The Avatar sequels: Don’t bet against James Cameron as he sets release dates

The first Avatar broke records but left no cultural trace. Will its successors sink or soar?

Avatars: Jake Sully and Neytiri in, at $2.8 billion, the highest-grossing film of all time

Avatars: Jake Sully and Neytiri in, at $2.8 billion, the highest-grossing film of all time

 

Who is the lead character in Avatar? Stop. Put your phone down. No cheating. If you answered “Jake Sully” then you have permission to read no more of this article (although you may still find some of it diverting). Can you name the lead character in Gone with the Wind? Of course you can. Who does Mark Hamill play in Star Wars? I’m insulting your intelligence.

James Cameron’s people have just confirmed that sequels to Avatar will start to emerge before Christmas of 2020. Another three will arrive at 12-month intervals. There has been some kerfuffle. There was some kerfuffle the last time CameronCorp talked about new episodes of Dances with Smurfs. (You remember that joke like it was 2010. Don’t you?) But the chatter is nowhere near as cacophonous as that which followed announcement of Star Wars’ disinterment in 2012.

Avatar was just a fun, slightly silly science-fiction romp that profited from the 3D craze at its height. Right?

Should this be a surprise? Star Wars is a global phenomenon of enormous reach and resonance. Avatar was just a fun, slightly silly science-fiction romp that profited from the 3D craze at its height. Right?

Let us again peruse the figures. Avatar is, by a near-inexplicable margin, the highest-grossing film of all time. Only three films have made more than $2 billion. Yet Avatar got more than two-thirds of the way to its third billion, with $2.8 billion. Cameron’s own Titanic trails in second, with $2.1 billion. When Star Wars: The Force Awakens opened, in 2015, a few ill-informed pundits suggested it might become the biggest film of all time. Third place was nothing to be sniffed at, but, with $2.07 billion, The Force Awakens got nowhere close. It is true that Avatar profited from inflated prices for 3-D. But the Star Wars film couldn’t get within $700 million despite trading at 2015 and 2016 ticket prices.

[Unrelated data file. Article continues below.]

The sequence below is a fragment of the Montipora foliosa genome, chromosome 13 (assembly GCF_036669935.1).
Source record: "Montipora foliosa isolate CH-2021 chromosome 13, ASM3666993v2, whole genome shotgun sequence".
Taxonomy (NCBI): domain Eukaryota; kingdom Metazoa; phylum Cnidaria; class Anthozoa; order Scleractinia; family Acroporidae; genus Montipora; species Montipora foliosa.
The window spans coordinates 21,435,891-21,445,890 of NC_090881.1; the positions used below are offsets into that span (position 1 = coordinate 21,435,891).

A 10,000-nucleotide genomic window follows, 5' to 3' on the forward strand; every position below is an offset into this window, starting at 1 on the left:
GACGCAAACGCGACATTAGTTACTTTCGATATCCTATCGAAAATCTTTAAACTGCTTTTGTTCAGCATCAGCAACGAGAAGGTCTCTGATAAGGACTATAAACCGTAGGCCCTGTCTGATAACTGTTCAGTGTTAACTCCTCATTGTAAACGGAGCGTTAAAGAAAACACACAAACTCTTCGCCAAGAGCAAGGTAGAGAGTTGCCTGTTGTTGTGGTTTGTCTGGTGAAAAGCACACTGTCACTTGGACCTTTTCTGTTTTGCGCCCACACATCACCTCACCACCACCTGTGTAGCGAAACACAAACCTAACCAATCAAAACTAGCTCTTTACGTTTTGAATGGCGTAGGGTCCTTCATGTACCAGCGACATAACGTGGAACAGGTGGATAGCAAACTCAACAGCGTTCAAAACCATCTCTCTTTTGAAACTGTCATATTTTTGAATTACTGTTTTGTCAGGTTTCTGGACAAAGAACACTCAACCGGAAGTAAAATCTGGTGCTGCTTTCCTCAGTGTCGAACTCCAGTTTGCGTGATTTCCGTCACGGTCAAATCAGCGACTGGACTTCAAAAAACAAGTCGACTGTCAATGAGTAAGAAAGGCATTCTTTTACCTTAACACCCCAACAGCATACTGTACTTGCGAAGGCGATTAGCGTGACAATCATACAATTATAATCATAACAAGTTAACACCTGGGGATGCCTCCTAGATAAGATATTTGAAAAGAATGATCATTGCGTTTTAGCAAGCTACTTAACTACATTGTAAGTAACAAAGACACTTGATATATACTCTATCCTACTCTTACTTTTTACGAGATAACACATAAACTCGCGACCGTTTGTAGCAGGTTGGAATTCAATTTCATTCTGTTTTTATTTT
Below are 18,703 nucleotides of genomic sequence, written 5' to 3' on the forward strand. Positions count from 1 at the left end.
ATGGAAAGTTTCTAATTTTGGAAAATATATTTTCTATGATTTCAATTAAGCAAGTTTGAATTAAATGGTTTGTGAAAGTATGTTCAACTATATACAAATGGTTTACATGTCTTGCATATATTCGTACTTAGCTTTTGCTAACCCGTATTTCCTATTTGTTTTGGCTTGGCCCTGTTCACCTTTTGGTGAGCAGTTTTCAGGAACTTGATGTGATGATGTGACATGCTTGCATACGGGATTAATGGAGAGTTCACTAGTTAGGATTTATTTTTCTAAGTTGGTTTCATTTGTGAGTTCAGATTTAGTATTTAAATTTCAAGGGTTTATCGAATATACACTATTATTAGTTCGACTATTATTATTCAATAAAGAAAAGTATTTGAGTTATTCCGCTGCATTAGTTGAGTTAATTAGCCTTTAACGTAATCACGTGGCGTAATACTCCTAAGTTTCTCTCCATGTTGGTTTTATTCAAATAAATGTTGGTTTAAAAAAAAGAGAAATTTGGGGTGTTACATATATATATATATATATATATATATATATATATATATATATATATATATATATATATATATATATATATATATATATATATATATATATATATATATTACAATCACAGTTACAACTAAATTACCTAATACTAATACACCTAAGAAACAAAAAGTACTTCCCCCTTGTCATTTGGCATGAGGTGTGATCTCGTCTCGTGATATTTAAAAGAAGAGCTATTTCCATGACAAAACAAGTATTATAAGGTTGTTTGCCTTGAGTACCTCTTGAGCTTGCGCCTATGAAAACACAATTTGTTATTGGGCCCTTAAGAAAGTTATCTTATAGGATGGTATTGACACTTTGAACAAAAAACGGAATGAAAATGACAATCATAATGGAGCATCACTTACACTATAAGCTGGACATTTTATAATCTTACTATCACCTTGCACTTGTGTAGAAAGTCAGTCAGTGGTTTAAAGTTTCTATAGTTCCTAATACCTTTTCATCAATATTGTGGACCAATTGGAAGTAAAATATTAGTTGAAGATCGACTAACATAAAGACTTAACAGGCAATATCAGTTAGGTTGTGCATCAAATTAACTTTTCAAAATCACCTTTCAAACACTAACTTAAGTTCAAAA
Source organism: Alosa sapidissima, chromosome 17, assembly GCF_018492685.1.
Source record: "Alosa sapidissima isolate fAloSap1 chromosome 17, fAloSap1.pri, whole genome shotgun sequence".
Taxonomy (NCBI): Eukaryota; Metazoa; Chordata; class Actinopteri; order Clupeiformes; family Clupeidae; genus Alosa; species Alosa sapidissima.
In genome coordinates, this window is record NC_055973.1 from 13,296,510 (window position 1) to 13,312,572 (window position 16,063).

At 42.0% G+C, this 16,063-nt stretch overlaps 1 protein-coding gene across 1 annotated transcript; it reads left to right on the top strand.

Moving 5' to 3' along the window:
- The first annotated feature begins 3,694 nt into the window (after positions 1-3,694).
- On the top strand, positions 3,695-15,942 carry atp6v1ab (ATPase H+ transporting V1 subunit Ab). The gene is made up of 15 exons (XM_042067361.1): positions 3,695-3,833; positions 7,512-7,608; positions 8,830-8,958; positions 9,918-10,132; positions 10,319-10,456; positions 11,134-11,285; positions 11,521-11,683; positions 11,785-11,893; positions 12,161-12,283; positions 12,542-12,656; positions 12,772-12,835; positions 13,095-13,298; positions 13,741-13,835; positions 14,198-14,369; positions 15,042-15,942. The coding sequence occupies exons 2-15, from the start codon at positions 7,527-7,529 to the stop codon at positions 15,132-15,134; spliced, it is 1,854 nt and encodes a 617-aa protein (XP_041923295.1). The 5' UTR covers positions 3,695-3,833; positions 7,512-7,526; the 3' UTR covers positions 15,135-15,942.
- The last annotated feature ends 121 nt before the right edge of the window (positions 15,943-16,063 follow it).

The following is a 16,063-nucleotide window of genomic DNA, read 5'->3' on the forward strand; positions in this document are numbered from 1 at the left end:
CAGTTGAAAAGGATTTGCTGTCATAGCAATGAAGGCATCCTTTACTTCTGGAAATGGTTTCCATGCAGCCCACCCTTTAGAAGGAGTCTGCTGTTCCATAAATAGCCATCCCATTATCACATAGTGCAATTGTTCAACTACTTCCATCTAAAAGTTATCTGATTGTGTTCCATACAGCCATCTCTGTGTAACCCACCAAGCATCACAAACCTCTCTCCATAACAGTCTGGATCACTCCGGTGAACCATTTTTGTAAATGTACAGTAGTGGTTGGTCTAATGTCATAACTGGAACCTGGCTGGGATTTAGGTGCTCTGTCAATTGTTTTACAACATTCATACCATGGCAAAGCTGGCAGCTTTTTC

Apologies for all that accountancy. The lesson is as follows. Avatar is a phenomenon like no other. Yet its traces seem to have all but blown away. In 2014 Scott Mendelson, who writes about box-office figures for Forbes magazine, published an article under the headline: “Five years ago, Avatar grossed $2.7 billion but left no pop culture footprint.” Mendelson (a fan of the film, incidentally) argued: “Its overall effect on the culture at large is basically non-existent. It came, it crushed all long-term box office records, and it vanished almost without a trace.”

It is hard to argue with this. There was great enthusiasm at the time for advances in technology. The characters were largely created in a computer. The 3D was more imaginative than that in any other contemporary film. Audiences felt they were witnessing a revolution. But they don’t seem to have connected with the characters. More people will, at Halloween, dress up as Harley Quinn, from the supposedly catastrophic Suicide Squad, than the blue version of . . . What’s he called, again? Oh yeah, Jake Sully.

So there is every reason to suggest that the sequels to Avatar will play to empty theatres. The second film will arrive more than a decade after the first. If memories had, as Mendelson suggests, become vague in 2014, they will surely be obliterated by 2020. After all, unless Walt Disney changes its schedule – and why would it blink first? – the Avatar sequels will be released in the same months as successive Star Wars sequels.

Cameron has a remarkable habit of frustrating negative expectations and giving the public what it wasn’t sure it wanted

Don’t jump to any such rash conclusions. James Cameron has a remarkable habit of frustrating negative expectations and giving the public what it wasn’t sure it wanted. It is easy to forget that, hugely overbudget and enormously delayed, Titanic was expected to annihilate Fox the way Heaven’s Gate annihilated United Artists. Yet great was the tinkling of cash registers. Only a fool would bet against Jimmy ruling the first Christmas of the new decade.

Still, a Twitter poll of this writer’s film-friendly followers found that only one in four could name the hero of Avatar. That’s science, that is.

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